Navigating Medical Device M&As: 3 Things to Consider

27th September 2016 (Last Updated July 18th, 2018 11:42)

CTA provides a step by step by step guide to medical device M&As

Navigating Medical Device M&As: 3 Things to Consider

Within the medical device industry, mergers and acquisitions (M&A) are part and parcel of the trade as larger companies seek to consolidate by buying smaller entities in a bid to increase their clout. But as businesses become larger, it’s important to ensure processes between the two companies are aligned and harmonized. But how can an M&A proceed as planned without incident? Below are three things to consider that will assist you during your M&A.

 

Perform Due Diligence

It’s essential when assessing a prospective company that you perform due diligence. This can be performed in-house provided you have internal expertise. If not, be sure to bring on board lawyers, business analysts, as well as financial experts to analyze the company’s strengths and weaknesses. With their knowledge, they can review and audit the quality of the company’s pipeline, any clinical trials they may have in progress, their financial strength, and so forth. What’s more, the due diligence must take into account Quality, Regulatory Affairs, and Information Technology. The financial review in particular is important in determining whether or not the company is the right fit.  

Develop an Integration Strategy

This is a crucial step in the process that in large part starts when you perform due diligence. From a strategic standpoint, it’s essential you gather enough data as you prepare to integrate processes. Have in place a strong team led by an experienced team leader with detailed knowledge of the prospective company. Set a definitive budget that accounts for data transfer (among other things), as well as for the array of unforeseen circumstances not identified during due diligence (e.g. recalls, field actions, etc.).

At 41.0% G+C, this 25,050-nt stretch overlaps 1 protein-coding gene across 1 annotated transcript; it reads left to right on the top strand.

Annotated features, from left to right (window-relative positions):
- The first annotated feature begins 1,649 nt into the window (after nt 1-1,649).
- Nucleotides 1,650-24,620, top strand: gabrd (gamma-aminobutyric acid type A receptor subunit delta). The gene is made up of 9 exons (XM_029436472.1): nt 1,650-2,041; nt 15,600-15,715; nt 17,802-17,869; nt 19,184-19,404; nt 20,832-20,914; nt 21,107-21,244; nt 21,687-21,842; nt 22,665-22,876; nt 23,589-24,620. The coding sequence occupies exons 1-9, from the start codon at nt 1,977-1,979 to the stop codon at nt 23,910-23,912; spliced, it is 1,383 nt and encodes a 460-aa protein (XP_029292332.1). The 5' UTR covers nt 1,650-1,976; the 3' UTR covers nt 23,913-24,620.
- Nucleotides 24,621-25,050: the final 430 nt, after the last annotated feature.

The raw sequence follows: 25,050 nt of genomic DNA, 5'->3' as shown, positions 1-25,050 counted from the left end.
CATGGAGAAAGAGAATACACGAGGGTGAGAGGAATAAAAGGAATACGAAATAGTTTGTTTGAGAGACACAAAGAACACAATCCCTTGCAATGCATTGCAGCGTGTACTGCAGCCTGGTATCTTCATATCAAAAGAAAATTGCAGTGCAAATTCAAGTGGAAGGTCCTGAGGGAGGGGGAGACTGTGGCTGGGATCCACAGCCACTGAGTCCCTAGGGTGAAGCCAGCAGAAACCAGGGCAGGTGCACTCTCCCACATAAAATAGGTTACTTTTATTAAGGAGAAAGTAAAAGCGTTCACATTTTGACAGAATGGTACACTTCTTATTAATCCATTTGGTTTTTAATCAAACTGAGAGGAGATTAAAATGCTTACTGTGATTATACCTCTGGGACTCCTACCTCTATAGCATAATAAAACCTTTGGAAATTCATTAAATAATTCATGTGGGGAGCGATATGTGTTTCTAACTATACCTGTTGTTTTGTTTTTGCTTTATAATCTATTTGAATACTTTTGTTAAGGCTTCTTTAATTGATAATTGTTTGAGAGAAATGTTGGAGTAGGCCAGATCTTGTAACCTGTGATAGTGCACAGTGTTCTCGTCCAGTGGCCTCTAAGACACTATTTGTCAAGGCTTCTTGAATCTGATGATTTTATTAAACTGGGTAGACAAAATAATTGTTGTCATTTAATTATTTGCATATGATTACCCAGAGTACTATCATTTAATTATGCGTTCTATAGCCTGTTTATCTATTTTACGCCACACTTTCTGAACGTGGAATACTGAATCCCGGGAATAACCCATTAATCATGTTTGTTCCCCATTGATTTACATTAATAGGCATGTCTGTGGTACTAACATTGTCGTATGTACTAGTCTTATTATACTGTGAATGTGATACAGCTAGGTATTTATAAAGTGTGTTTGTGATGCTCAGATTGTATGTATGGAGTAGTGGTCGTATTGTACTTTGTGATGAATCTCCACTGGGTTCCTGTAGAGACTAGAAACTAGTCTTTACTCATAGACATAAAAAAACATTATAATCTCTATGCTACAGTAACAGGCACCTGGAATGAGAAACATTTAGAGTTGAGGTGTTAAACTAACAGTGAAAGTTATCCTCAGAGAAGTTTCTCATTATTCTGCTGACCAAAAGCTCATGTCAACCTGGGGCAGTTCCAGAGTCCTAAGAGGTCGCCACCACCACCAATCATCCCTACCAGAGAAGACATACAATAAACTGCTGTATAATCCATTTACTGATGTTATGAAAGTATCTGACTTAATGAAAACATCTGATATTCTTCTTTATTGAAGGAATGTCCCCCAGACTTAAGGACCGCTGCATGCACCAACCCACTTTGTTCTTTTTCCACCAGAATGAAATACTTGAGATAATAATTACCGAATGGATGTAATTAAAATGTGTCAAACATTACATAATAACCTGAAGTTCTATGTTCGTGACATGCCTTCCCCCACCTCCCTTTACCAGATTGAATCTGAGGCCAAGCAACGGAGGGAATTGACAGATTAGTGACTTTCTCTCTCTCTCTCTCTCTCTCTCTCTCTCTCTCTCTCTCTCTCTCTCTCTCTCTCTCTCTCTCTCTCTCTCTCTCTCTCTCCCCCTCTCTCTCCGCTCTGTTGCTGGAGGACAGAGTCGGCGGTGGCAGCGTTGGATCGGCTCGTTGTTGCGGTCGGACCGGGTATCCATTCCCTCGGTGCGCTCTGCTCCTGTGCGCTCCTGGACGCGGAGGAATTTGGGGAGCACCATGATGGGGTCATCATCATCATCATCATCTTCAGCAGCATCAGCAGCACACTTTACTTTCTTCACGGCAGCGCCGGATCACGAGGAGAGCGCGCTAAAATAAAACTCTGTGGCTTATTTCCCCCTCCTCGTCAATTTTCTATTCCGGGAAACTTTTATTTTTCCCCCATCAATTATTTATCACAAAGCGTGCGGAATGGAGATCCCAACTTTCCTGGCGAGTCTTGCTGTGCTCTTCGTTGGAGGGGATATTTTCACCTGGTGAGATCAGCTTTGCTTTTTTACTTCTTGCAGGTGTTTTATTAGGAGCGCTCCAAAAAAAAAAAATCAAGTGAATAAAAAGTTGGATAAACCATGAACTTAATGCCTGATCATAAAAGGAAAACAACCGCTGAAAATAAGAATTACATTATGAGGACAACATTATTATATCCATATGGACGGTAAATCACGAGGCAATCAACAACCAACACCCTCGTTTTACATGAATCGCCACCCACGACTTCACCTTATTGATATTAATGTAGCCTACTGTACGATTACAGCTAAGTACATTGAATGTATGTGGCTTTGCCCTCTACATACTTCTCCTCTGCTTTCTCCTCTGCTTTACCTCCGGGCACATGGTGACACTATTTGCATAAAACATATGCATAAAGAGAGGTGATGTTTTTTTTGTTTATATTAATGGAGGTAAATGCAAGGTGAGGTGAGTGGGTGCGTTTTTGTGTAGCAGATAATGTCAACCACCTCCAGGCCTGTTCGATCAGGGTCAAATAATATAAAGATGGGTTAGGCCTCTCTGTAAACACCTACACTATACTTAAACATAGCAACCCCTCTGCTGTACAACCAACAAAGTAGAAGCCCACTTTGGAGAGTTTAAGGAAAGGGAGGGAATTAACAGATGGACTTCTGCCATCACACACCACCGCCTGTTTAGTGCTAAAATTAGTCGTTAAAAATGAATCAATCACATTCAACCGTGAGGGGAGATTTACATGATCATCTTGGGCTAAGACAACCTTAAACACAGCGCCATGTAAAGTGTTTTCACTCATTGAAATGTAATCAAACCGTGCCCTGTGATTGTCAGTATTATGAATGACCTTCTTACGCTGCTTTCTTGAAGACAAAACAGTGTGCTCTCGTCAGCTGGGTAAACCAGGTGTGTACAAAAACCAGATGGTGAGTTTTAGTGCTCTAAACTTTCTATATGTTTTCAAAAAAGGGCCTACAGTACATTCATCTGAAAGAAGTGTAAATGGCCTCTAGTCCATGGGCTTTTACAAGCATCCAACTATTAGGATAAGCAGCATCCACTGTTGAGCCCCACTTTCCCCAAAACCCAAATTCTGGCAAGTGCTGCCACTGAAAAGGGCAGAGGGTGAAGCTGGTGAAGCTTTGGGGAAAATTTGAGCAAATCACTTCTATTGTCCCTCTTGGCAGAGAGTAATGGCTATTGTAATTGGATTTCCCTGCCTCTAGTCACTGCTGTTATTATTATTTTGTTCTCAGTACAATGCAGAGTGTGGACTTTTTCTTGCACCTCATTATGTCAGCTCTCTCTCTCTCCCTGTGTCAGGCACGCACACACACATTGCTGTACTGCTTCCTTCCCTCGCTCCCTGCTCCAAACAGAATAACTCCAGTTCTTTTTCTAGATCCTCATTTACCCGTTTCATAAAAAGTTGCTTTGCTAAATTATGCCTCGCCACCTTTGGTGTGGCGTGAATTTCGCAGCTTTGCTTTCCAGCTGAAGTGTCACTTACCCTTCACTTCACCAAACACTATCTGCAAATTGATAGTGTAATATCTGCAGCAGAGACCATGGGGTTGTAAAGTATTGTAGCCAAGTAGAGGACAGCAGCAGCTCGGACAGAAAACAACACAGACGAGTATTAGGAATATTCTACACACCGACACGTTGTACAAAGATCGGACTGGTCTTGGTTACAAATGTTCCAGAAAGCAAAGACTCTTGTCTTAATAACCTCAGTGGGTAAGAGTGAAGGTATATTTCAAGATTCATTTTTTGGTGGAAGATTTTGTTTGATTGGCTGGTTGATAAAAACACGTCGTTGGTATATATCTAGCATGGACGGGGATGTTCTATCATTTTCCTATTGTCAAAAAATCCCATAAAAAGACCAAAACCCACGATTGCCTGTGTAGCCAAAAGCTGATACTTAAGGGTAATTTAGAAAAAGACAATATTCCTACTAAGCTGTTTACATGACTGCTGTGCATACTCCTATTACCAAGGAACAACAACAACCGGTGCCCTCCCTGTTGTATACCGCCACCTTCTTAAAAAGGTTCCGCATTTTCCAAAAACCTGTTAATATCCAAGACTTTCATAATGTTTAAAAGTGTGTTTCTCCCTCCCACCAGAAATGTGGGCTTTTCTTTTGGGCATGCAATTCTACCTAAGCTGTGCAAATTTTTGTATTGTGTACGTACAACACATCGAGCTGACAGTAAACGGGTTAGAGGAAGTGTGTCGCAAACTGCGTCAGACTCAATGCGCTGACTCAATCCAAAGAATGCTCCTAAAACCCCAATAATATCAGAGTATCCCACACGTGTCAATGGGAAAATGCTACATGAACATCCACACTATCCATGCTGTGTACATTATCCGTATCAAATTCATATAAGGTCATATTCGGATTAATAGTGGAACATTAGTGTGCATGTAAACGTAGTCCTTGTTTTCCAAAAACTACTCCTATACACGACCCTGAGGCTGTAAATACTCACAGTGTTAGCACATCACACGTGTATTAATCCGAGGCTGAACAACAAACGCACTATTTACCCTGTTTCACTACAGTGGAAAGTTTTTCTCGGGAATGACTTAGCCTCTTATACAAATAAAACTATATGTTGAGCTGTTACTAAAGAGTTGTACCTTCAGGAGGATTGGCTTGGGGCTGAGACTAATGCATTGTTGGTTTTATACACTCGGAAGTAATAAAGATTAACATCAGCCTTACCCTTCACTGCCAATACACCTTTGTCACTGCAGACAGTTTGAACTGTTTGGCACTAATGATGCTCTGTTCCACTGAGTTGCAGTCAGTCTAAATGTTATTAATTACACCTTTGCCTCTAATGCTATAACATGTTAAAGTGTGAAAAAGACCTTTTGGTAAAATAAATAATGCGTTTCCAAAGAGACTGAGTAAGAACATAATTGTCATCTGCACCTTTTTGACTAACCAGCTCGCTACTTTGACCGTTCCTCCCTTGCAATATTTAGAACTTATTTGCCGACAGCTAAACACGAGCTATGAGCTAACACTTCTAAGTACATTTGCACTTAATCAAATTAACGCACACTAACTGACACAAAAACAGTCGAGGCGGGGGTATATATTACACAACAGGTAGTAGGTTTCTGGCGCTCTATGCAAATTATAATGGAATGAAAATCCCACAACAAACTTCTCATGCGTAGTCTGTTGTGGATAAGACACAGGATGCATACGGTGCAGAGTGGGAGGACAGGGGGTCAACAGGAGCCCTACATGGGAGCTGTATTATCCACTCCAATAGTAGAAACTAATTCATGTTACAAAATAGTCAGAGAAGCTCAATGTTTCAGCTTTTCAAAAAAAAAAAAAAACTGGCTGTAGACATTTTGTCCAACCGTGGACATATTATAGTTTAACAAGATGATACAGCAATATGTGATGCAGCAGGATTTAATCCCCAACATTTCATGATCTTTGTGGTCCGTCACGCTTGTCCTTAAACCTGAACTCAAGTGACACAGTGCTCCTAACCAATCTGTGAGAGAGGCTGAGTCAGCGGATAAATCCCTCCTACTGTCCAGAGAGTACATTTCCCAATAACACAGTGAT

Additionally, the importance of establishing a Quality Management System (QMS) before initiating your integration strategy cannot be emphasized enough. It’s advised that you combine each company’s QMS so that processes are harmonized. This allows both companies to communicate more effectively and be on the same page once the merger has taken place. It’s also beneficial because it means you only have to manage one Notified Body as opposed to two, which would be the case if both QMS’ weren’t merged. It’s also imperative both companies develop a transition plan for the M&A alerting notified bodies of how they plan to proceed.

The Crash Test

Within the medical device space, there are numerous audits and requirements that companies must abide by depending on the market they’re seeking to enter. Should a company fail an audit, it can have wide ranging implications on an organization, such as selling restrictions within a particular country. Such a factor could have a negative impact on an organization’s finances.

Therefore, it’s vital you carry out what’s known as the Crash Test. Running a crash test allows you to simulate a real audit while verifying that your financials are in working order. Such a task means your team has to be well prepared. Ensure they are well versed in how to talk to an auditor as team members may well be asked to answer questions not pertinent to their role or area of expertise.

 

With M&As, it’s rare that the process is straightforward and goes according to plan. Certain issues and problems may arise that could derail the process altogether. While there’s no full proof guide that will ensure the merger takes place without incident, by considering these three steps, it might the process a little less daunting.

 

*This article was adapted from The M&A Playbook for Medical Devices